See The Rice Seed Company – Cambridge, NY for more historical photos and information.

Clipped below from the Bennington Banner (Bennington, VT) for August 30, 1895, a charming ad for J. B. Rice’s Great Fair at Cambridge, NY.

Sources:  Gentilcore, David. (2010) Pomodoro!:  A History of the Tomato in Italy. NewYork:  Columbia University Press. (

Memorial #37438546. Find A Grave. Find A Grave.

Libby Prison. n.d. (accessed June 2, 2018).

Zombek, Angela. M. Belle Isle Prison. Encyclopedia Virginia. (accessed June 2, 2018).

Kumar, Anne. “Couple restores historic Rice mansion.” October 24, 2004. Sunday, pp. C1, C8. (

Rice Mansion Inn. ( Accessed June 2, 2018.

The Poultney Journal (Poultney, VT). June 14, 1912. Friday, p. 3. (

The Rice Seed Company – Cambridge, NY. ( Accessed June 2, 2018.

“Every Body’s Going This Year!” Bennington Banner (Bennington, VT) August 30, 1895. Friday, p. 5. (

A Very Glad Thanksgiving

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“May Yours Be A Very Glad Thanksgiving”

Ditto from Laurel Cottage (!) Here’s a beautiful postcard, a little time-worn, but understandable as it’s now 103 years old. It shows a bunch of grapes with leaves – end of the season grapes surely, with a frosty look appropriate for November (or are we just reading into the season?) What is the darker object on the left underneath the fruit? Sausage? (Chuckling) The writing style of the sender(s) is pretty great. One could find the greeting humorous, (in a nice way) and the second line an elegant, space-saving turn of phrase. They wrote:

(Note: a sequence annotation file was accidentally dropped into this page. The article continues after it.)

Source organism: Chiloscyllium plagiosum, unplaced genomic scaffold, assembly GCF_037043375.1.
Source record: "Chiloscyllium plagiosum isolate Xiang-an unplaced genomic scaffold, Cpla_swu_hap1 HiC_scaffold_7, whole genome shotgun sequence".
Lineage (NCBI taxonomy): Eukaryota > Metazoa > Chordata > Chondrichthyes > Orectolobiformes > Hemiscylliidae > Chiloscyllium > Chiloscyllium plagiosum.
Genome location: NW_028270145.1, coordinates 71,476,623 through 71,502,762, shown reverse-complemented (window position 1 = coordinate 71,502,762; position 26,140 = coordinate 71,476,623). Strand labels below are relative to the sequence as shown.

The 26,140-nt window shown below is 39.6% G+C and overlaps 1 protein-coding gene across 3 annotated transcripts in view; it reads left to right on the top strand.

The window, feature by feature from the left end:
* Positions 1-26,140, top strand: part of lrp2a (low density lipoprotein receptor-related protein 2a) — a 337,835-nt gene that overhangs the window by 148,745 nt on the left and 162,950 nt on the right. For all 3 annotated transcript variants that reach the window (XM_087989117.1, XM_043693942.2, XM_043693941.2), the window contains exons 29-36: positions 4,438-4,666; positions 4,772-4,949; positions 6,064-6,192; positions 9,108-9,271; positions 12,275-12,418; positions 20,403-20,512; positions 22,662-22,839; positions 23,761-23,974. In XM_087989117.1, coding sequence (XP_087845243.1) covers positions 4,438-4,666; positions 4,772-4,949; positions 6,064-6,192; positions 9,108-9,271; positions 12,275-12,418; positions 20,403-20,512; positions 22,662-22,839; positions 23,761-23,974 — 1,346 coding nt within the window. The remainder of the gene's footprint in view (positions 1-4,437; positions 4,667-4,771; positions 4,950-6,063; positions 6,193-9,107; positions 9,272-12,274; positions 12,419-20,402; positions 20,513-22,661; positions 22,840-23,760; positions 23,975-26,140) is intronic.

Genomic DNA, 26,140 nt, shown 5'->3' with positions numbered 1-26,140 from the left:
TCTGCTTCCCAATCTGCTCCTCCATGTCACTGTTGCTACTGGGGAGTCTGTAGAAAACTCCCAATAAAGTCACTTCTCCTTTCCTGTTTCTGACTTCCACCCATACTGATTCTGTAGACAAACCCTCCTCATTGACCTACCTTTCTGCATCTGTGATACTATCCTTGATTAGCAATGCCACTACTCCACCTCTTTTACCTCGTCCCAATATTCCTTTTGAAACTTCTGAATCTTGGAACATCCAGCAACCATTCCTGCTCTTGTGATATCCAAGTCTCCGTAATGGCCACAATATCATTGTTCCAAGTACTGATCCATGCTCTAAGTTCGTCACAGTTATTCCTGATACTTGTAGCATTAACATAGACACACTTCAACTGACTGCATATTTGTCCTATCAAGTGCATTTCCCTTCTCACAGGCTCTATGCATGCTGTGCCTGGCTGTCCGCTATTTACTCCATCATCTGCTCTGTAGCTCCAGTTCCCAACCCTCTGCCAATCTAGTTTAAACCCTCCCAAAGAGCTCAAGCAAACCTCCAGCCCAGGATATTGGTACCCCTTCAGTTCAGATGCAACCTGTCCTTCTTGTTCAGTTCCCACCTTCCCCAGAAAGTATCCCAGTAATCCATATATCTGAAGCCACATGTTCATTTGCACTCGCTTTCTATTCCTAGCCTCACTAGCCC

“Dear Parents. Your letter at hand. Letter will follow soon. We are going in the country Thanksgiving day. Wish you all a joyful Thanksgiving from Nic & Emma.”

Addressed to:

“Mr. & Mrs. A Baade, Enid, Okla. RR 2.”

Nic is German-born Nicholas Marxen, age 30 at the time of his marriage to Missouri native Emma Baade, who was age 24. They were married May 3, 1910 in Garfield County, Oklahoma. The marriage record shows his residence as Beloit, Kansas and hers as Enid, Oklahoma. Emma’s parents are German-born August Baade and Missouri-born Anna. The 1910 Federal Census for Enid was taken just a couple of weeks before the marriage took place. The census shows the parents and their eight children:¬† August, Jr., Emma, Henry, Minnie, Laura, Lyda, Walter and Charley.

The postcard back shows a beautiful line drawing creating rectangles and triangles with the words “Post Card” in the center, and with the divided back line flowing into the publisher logo, a capital G in a triangle at the bottom of the card. The publisher is unidentified at this time.

Divided back, used postcard. Postmarked November 26, 1912 from Beloit, Kansas.

Price:  $10.00

Sources:¬† “Oklahoma, County Marriages, 1890-1995”, database with images, FamilySearch ( : accessed 26 November 2015), Nicholas Marxen and Emma Baade, 1910.

Year: 1910; Census Place: Garland, Garfield, Oklahoma; Roll: T624_1251; Page: 2A; Enumeration District: 0018; FHL microfilm: 1375264. (

Joy And Happiness

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This card is probably vintage rather than antique; it appears to maybe be a copy, as the back of the card is white, rather than yellowed with age. If it is a copy, then I’d estimate the original to have been from about the 1880s – 1900. It shows a print of a little girl with rosy cheeks and light brown curls, wearing a yellow dress and white floppy hat and holding two red roses. Her image appears on the inside of an oval tambourine, the surface of which, (they call it the skin or membrane) has broken away to reveal the little girl. Above and below the tambourine are two bunches of grapes with their leaves, in two varieties. The phrase¬† “To Wish You Joy and Happiness”¬† appears on a rustic wood plank tied with a blue ribbon with the flower of one forget-me-not. I think this card’s design is perhaps linked to the grape harvest festival where this musical instrument may have been commonly played.